'The Donald,' Mitt Romney and the Mormonism Factor
Mitt Romney has never experienced a blazing N.Y. Post headline the way Donald Trump has: “Best Sex I Ever Had!” (Marla Maples’ revelation about Trump when he was married to Ivana).
Trump would unceremoniously dump the pretty Marla and baby Tiffany. The larger-than-life TV personality, beauty contest promoter, real estate developer and casino operator is today’s tea party sweetheart. This to the chagrin of the squeaky-clean Romney, whose wife and kids, at least, consider him the GOP front-runner.
Donald is the unabashed huckster. If you could buy him for what he’s really worth and sell him for what he thinks he’s worth, you’d make a fortune. His pathetic attack on Obama’s place-of-birth legitimacy, which backfired disastrously for him, showed just how low he’d stoop to gain the elephant’s nod.
Romney has had a solid business career, a record of public service as the head of the troubled 2002 Salt Lake City U.S. Olympic Committee, and as Massachusetts governor. His reputation for honesty and marital fidelity is unimpeachable. Yet Romney lacks Trump’s pizzazz in an age of celebrity and glitz. Where Trump turns on a crowd, Romney puts it to sleep.
The 2012 election could resemble a Barry Goldwater-Lyndon Johnson rerun — a died-in-the-wool conservative vs. a liberal incumbent who’s inherited an unpopular war.
Goldwater was a distinguished American. His 1963 acceptance line — “Extremism in the defense of liberty is no vice; moderation in pursuit of justice is no virtue” — sparked a disastrous campaign. Barry ran further to the right than anyone since Herbert Hoover. If Romney or Trump is nominated, expect the tea party to demand campaign stands much further to the right than Goldwater’s.
For Romney to prevail in early primaries and caucuses where the far right dominates, he must avoid positions so extreme that he turns off moderates needed in the general election. It’s a daunting task.
He’s accused of apostasy for creating a Massachusetts health care plan, which tea partiers consider too much like “Obamacare.” Women who believe in a constitutional right to privacy are offended that Romney, who supported abortion rights in liberal Massachusetts, is now cynically pro-life.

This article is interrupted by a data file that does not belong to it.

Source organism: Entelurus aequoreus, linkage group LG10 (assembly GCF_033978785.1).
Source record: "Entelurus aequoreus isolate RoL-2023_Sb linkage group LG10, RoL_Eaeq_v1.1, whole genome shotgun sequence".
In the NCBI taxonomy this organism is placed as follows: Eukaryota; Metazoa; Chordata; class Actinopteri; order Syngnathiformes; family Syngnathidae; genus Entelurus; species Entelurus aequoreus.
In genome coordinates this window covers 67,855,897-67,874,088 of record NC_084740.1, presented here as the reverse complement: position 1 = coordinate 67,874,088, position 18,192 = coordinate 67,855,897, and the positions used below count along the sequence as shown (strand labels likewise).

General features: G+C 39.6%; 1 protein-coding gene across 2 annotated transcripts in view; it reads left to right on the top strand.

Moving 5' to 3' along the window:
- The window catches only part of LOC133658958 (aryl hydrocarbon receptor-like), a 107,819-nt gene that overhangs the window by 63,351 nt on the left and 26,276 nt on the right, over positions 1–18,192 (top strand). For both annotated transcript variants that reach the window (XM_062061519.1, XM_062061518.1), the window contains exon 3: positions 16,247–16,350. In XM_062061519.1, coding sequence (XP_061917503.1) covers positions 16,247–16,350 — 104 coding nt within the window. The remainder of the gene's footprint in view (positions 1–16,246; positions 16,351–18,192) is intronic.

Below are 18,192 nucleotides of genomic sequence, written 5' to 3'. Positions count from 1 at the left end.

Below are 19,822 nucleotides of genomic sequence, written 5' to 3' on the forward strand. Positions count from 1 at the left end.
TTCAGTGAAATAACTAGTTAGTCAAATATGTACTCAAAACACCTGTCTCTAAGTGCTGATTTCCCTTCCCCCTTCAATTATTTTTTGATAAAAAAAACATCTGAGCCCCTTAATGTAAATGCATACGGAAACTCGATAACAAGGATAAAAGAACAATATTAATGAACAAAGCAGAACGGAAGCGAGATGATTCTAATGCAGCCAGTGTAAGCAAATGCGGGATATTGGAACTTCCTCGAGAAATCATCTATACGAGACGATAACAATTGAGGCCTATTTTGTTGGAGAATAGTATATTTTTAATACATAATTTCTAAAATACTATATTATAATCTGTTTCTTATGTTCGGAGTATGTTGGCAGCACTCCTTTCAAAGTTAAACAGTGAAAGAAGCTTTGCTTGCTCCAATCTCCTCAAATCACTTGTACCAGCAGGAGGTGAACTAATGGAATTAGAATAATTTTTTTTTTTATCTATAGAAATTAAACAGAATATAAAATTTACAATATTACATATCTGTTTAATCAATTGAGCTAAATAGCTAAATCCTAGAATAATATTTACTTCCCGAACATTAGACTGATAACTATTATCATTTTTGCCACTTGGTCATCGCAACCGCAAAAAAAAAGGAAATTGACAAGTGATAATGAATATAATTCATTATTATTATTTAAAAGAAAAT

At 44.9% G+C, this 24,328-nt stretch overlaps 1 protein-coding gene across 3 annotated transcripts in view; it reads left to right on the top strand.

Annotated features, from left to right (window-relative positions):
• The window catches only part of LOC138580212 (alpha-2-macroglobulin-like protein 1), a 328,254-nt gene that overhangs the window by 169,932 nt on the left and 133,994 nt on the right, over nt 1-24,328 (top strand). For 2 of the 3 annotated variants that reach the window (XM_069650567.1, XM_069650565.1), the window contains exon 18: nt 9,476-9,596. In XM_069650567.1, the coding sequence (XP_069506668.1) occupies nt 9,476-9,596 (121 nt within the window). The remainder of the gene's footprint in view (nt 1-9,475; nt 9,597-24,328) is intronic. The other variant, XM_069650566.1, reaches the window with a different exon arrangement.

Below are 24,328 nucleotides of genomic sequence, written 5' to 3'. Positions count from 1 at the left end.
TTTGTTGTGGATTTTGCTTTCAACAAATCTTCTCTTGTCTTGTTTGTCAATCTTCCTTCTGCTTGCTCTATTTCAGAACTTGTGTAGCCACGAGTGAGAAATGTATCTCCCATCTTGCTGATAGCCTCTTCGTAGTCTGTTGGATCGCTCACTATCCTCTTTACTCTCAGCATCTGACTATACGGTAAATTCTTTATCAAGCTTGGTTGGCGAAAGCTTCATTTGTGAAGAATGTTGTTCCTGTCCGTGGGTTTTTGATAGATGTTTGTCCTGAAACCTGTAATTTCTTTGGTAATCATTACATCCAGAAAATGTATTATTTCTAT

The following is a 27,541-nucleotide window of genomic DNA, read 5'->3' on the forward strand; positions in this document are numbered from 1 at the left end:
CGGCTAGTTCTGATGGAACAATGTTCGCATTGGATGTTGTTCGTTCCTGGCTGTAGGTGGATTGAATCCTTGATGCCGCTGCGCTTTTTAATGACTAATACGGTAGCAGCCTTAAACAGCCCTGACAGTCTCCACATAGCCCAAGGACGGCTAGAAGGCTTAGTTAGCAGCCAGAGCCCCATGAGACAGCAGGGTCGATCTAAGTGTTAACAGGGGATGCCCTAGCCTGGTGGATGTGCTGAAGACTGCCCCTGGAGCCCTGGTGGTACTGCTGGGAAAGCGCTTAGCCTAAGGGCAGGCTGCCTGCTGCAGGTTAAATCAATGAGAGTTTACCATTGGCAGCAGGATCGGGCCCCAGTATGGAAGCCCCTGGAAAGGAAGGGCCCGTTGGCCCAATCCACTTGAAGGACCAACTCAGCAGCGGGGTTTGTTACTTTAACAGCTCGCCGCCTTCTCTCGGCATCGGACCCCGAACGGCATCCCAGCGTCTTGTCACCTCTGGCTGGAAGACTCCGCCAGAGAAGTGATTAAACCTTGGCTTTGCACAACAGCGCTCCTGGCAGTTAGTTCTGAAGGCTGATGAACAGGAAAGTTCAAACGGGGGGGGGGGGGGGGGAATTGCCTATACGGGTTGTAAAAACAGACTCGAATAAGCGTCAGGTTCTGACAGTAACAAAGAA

Romney reminds me of George H.W. Bush, who tried to be “one of the guys” yet always failed in the attempt. Bush had been around the GOP so long that the party finally gave him the nomination rather than watch a grown man cry.
Assuming Mitt overcomes the nastiness of a primary fight (and Trump can be nasty), then he must take on the Mormon-haters. Romney has been uncomfortable discussing church tenets. When a TV questioner asked if the Garden of Eden was in Missouri, Romney bristled, referring the answer to church leaders.
In liberal Massachusetts, he overcame anti-Mormon sentiments. But liberal Massachusetts is hardly the Bible Belt, where many Christian fundamentalists consider Mormonism an illegitimate cult. Recent pronouncements by the Catholic and United Methodist churches that Mormon converts must be rebaptized may convince skeptics that Mormonism is not a Christian denomination.
African-American voters, who research the Book of Mormon may be offended to learn how they’ve been characterized and denigrated by the Church of Latter Day Saints since its earliest days. But their votes are easily safe for Obama.
On the positive side, members of Mitt’s church are expected to “move heaven and earth” for him. As the Catholics did for Kennedy, Romney’s co-religionists will support this former Mormon bishop. Enthusiastic Mormon volunteers’ influence in early primaries should be impressive.
If the election is ultimately between Obama and Romney, I predict religion won’t be touched upon by the candidates. Romney hardly wants to discuss whether or not Adam worshiped at an altar in a western Missouri wood, as Joseph Smith claimed was revealed to him. Obama surely won’t wish to revisit his relationship with his controversial former pastor, the Rev. Jeremiah Wright Jr.
In such a presidential race, America will have two patriotic candidates who are well-informed, politically experienced, intelligent, pragmatic and deserving of voters’ attention and respect. Donald Trump isn’t in their league.
Paul R. Dunn lives in Pinehurst. Contact him at email@example.com.
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